If you're too busy to help, that's understandable, but don't ever grumble about why the U.K. Government doesn't do more to support open standards and open source. The U.K. Government is trying to make a difference. It's trying to fight a good fight against a huge and well-funded lobby, but it needs you to turn up.

The battle for open standards needs help, so get involved.

Related:

February 24 2011

Four short links: 24 February 2011

  1. Charles -- a debugging proxy that lets a developer view all HTTP and SSL traffic between their machine and the Internet. (via Andy Baio's excellent "How I Indexed The Daily)
  2. The Rise and Rise of Mobile Broadband -- the Blackberry is now the standard measure of traffic, apparently. The outcome is simple - Cisco estimates that global mobile data traffic grew 159% last year and will grow another 131% this year. They contend traffic will increase 26 times versus 2010 levels, a 92% cumulative annual growth rate. I hope the network engineers are ready.
  3. Pattern -- BSD-licensed Python tools for data retrieval (Google + Twitter + Wikipedia API, web spider, HTML DOM parser), text analysis (rule-based shallow parser, WordNet interface, syntactical + semantical n-gram search algorithm, tf-idf + cosine similarity + LSA metrics) and data visualization (graph networks). (via Hacker News)
  4. ODF Plugfest -- when you have open standards, you need interop events like this to ensure that theoretically compatible programs are actually compatible. (via Jono Bacon on Twitter)

October 20 2010

Developer Week in Review

Here's what recently caught my attention on the developer front:

The new Microsoft, wow with 100% less architecture

This week, The Creature From Redmond announced the upcoming departure of Ray Ozzie, Microsoft's Chief Software Architect. Ozzie took up the mantel of CSA from Bill Gates himself, and Steve Ballmer has indicated that the position will not be continued after Ozzie leaves.

I can't help but raise an eyebrow at this. In a company with as pure a software play as Microsoft, and with as much emphasis on a unified development methodology for independent software vendors, not having someone at the top to herd the cats strikes me as a recipe for divergence and a splintered framework.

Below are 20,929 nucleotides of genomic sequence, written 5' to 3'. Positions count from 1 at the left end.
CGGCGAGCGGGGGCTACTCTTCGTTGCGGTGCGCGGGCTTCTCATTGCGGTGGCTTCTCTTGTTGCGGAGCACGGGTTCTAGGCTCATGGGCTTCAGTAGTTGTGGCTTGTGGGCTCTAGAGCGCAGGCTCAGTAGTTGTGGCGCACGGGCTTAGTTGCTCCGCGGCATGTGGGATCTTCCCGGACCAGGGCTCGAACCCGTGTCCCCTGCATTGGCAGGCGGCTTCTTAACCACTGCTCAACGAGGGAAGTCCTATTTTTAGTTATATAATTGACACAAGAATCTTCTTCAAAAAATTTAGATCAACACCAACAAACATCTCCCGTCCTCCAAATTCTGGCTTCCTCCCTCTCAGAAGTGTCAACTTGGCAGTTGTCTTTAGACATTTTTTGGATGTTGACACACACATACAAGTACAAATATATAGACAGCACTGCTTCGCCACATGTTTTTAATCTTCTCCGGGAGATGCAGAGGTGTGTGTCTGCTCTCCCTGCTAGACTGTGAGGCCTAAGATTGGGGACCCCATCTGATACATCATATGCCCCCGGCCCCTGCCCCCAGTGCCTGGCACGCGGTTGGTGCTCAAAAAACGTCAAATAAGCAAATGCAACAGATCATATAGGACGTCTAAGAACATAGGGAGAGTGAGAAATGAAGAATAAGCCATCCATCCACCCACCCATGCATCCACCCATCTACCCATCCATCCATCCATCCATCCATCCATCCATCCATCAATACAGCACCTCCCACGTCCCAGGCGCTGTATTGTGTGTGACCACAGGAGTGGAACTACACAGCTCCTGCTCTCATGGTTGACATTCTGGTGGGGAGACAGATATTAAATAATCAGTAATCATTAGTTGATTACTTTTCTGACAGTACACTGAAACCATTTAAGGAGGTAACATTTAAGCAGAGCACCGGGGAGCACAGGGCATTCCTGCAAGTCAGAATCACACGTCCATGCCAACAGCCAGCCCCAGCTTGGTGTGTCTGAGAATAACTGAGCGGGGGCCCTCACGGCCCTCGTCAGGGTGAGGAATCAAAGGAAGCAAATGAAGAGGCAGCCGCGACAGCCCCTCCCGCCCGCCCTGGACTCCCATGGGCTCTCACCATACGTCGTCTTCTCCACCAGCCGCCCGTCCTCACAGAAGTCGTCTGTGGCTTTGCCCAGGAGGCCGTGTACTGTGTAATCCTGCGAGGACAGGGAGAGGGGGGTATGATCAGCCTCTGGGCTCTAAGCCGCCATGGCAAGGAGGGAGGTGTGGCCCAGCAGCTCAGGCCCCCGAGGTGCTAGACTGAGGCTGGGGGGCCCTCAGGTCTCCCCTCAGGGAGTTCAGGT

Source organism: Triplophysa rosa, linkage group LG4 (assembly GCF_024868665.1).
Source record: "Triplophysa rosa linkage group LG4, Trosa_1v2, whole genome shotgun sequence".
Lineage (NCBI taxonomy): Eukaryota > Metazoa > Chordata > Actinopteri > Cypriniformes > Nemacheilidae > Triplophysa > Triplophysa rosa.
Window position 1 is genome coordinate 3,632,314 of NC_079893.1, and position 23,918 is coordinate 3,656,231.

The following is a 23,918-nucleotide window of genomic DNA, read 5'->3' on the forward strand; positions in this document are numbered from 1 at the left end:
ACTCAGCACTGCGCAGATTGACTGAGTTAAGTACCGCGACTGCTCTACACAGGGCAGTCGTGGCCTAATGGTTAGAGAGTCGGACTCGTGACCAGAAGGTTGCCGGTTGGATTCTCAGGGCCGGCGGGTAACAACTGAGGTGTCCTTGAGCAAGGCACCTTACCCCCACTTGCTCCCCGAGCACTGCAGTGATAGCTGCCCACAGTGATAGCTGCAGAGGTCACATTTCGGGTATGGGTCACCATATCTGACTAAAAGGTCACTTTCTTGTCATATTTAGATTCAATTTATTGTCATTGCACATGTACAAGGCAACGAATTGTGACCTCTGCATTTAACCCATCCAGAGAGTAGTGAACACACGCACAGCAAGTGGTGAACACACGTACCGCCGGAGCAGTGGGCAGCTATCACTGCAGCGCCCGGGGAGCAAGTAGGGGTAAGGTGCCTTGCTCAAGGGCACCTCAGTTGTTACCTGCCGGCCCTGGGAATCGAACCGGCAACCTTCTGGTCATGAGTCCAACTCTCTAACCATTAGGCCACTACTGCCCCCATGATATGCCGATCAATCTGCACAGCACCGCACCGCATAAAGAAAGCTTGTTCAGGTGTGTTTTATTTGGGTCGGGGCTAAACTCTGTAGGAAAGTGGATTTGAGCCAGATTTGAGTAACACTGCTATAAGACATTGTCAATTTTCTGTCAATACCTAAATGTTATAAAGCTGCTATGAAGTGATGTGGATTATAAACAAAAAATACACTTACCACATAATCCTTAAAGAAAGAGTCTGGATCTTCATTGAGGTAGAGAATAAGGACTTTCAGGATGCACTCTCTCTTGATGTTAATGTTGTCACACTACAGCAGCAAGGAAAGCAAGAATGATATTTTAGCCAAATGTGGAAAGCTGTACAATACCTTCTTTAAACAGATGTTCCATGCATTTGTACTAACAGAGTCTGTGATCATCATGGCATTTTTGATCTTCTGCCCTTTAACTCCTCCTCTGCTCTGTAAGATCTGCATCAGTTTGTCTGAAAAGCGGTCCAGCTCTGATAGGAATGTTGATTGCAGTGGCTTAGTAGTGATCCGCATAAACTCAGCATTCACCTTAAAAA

Another good press week for Apple

On Monday, Apple announced they made a bazillion dollars last quarter, and that every living human on the planet and many of the dogs now own iPads or iPhones, or something like that.

Expect the lovefest to continue on Wednesday (today) with another press conference, this time announcing the new tech for the Mac product line, including -- it's rumored -- OS X 10.7. Is OS X 10.7 redundant? Shouldn't it be OS X.7, or OS 10.7? And the rumors continue to swirl that a CDMA version of the iPhone will come to Verizon in 2011.

The BSA, neither trustworthy, loyal, nor honest, evidently

No, not the Boy Scouts of America, the Business Software Alliance. Word has come out this week that they have been lobbying hard to keep open-standard-friendly language out of the EU's European Interoperability Framework. This has, not unexpectedly, brought the Free Software Foundation into the fray.

Having just watched "Firefly" and "Serenity" with my son for the first time (his, not mine), I can't help but think that "the Alliance" is a great name to tag the BSA with. I'm having trouble plugging Richard Stallman into the Malcolm Reynolds role, though ...

if (C++ == 0x19) printf("Happy Birthday!!");

It may seem like it's been around forever, and maybe 25 years is forever in computer language years, but last Friday marked the 25th birthday for C++. A little long in the tooth, perhaps, but it still manages to power a good chunk of the world's software. I never really got into C++ -- I moved directly from C to Java, and I've now made a perverse sidestep to Objective-C -- but I know lots of developers who swear by it (and a few who swear at it ...). Wonder if we'll still be leaning on it as heavily when it hits 50?

That's it for this week. Suggestions are always welcome, so please send tips or news here.